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Bureau of Mines / Minerals yearbook: Metals, minerals, and fuels 1972
Year 1972, Volume 1 (1972)

Reno, Horace T.
Nickel,   pp. 871-879 ff. PDF (1017.9 KB)


Page 872

872 MINERALS YEARBOOK, 1972 
Table 3.—Nickel recovered from nonferrous scrap processed in~the United
States, 
by kind of scrap and form of recovery 
(Short tons) 
Kind of scrap 1971 
1972 
Form of recovery 
1971 
1972 
New scrap: 
 Nickel-base r 1,247 
 Copper-base  r 3,357 Aluminum-base - - - 465 
 —~— 
 Total 5,069 
~- 
Old scrap: 
 Nickel-base 20,832 
 Copper-base  577 Aluminuni-base - - - 358 
3,038 
1,948 
500 
5,486 
29,440 
600 
400 
As metal              
In nickel-base alloys        
In copper-base alloys      
In aluminum-base alloys~.. - 
In ferrous and hightemperature alloys'      
In chemical compounds    
Total           
854 
r 2,093 r 5,332 
774 
17,586 
197 
— ' 26,836 
1,166 
2,6g4 
6,738 
1,056 
24,003 
269 
35,926 
Total 21,767 
30,440 
Grand total r 26,836 
85,926 
o Revised. 
' Includes only nonferrous nickel scrap added to ferrous and high-temperature
alloys. 
CONSUMPTION AND USES 
 The domestic nickel industry used more than twice as much nickel -in the
form of ferronickel in 1972 than it used in 1971. Essentially all of it was
used in stainless and alloy steels. The pattern of nickel consumption in
1972 was changed little from that of 1971; 28% of the total consumed was
used to make stainless steels, 12% was used in alloy steels, 18% was used
in 
-nickel plating, 26% was used to make high-nickel alloys and superalloys,
and 3% was used in iron castings. International Nickel Co. of Canada, Ltd.
(INCO), which 
in the past has reported statistics on the end-use consumption pattern, did
not do so -for 1972 because of the growing markets 
-in Eastern Europe, the U.S.S.R., and Asia, areas for which accurate statistics
are unavailable. Nevertheless, INCO reported little alteration in consumption
either as to end use or geographical area. End-use market information available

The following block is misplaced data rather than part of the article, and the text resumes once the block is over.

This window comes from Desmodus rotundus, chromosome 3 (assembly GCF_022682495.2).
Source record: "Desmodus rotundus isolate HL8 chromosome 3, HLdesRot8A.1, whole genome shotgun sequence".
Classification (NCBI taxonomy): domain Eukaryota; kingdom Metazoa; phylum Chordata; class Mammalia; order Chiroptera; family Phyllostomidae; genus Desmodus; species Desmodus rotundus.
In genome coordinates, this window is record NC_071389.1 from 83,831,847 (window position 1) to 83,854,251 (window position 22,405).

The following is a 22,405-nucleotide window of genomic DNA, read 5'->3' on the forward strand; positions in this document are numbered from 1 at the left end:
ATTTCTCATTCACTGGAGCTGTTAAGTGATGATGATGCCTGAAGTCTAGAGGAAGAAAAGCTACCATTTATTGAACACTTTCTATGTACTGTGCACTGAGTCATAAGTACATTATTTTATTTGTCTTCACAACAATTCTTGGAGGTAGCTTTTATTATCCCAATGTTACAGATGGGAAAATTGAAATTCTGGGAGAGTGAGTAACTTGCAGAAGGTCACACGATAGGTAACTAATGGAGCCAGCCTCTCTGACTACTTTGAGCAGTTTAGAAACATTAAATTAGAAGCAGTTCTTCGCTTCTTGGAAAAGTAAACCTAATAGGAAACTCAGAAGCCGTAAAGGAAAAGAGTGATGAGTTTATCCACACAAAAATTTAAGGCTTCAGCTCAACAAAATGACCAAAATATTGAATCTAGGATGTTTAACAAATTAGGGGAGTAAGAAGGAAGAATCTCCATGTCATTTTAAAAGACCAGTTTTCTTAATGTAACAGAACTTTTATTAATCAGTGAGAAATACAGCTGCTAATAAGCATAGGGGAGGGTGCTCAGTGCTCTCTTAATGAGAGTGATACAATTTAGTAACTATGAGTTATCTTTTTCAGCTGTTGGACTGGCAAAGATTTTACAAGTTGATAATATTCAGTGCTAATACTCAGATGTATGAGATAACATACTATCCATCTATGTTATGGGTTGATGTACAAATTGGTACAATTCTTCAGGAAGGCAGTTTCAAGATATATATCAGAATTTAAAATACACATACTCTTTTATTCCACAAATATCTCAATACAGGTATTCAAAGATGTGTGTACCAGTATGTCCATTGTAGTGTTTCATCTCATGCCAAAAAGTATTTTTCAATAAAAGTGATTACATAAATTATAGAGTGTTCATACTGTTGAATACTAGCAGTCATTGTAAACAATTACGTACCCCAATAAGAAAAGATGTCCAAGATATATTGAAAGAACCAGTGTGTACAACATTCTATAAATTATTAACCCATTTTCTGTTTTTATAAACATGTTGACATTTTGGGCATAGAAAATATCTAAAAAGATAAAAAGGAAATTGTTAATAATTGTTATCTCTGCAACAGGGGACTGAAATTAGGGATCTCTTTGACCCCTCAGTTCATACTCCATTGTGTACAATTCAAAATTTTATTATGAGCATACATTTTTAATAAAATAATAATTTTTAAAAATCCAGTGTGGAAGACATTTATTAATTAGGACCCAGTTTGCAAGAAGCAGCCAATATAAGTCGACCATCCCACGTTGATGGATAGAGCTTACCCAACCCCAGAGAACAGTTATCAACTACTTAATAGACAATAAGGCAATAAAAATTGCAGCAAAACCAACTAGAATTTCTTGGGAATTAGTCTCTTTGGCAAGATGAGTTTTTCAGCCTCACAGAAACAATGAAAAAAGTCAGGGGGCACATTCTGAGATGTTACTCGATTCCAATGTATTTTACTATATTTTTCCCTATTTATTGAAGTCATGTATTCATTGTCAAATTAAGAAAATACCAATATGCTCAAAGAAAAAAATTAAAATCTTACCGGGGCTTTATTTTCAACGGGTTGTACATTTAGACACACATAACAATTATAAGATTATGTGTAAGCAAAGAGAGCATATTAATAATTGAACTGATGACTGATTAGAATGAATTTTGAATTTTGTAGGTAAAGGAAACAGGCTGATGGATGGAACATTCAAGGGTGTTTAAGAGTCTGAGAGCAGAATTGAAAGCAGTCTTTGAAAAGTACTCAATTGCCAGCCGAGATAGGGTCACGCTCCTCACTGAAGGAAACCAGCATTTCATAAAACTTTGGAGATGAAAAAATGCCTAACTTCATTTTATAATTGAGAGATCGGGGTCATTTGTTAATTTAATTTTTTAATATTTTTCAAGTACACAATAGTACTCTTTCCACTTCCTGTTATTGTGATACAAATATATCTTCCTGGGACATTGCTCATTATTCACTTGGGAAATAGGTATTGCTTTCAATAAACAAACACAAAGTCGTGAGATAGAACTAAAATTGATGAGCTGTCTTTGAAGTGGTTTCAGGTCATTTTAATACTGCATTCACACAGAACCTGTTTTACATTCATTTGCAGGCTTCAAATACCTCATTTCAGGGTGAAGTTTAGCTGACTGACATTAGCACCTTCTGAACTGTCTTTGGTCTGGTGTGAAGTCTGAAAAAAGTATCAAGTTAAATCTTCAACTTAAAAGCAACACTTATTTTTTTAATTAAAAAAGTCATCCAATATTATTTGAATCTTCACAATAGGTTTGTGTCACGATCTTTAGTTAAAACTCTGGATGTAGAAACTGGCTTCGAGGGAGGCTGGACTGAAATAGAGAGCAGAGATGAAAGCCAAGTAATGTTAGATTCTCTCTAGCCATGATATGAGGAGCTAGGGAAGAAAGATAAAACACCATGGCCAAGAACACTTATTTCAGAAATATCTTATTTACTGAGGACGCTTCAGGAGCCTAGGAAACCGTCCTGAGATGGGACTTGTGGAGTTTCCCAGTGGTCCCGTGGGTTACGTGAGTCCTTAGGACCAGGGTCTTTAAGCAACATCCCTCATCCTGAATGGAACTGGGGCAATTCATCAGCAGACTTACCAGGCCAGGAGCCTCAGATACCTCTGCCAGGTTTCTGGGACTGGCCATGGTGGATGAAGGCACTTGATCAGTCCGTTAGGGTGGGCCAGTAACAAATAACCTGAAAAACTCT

to the Bureau of Mines did not indicate any substantial change in the worldwide
pattern of nickel usage. 
Table 4.—Stocks and consumption of new and old nickel scrap in the
United States (Gross weight, short tons) 
in 1972 
 Stocks, Consumption 
Class of consumer and type of scrap beginning Receipts 
 of year New Old Total 
Stocks, 
end of 
year 
Smelters and refiners: 
 Nickel and nickel alloys 502 9,632 729 6,543 7,272 Monel metal 998 4,938
611 2,808 2,919 Nickel silver' 441 2,897 815 2,067 2,882 Cupronickel '  78
587 -- 525 525 Nickel residues 5,816 1,621 5,501 -- 5,501 
 Total 7,316 16,191 6,841 8,851 15,692 
Foundries and plants of other 
manufacturers: 
 Nickel audnickel alloys 14,672 17,023 1 27,934 27,935 Monet metal 19 186
10 186 146 Nickel silver' 2,397 12,112 11,990 -- 11,990 Cupronickel' 1,253
16,589 16,120 100 16,220 Nickel residues 184 80 -- 155 155 
 Total 14,875 17,239 11 28,225 28,236 
Grand total: 
 Nickel and nickel alloys 15,174 26,655 730 34,477 35,207 Monel metal 1,017
5,074 621 2,444 3,065 Nickelsilver' 2,838 15,009 12,805 2,067 14,872 Cupronickeli
1,331 17,176 16,120 625 16,745 Nickel residues 6,000 1,701 5,501 155 5,656
 Total 22,191 33,430 6,852 37,076 43,928 
2,862 
3,017 
456 
140 
1,936 
7,815 
3,760 
9 
2,519 
1,622 
109 
3,878 
6,622 
3,026 
2,975 
1,762 
2,045 
11,693 
' Excluded from totals because it is copper-base scrap, although containing
considerable nickel. 


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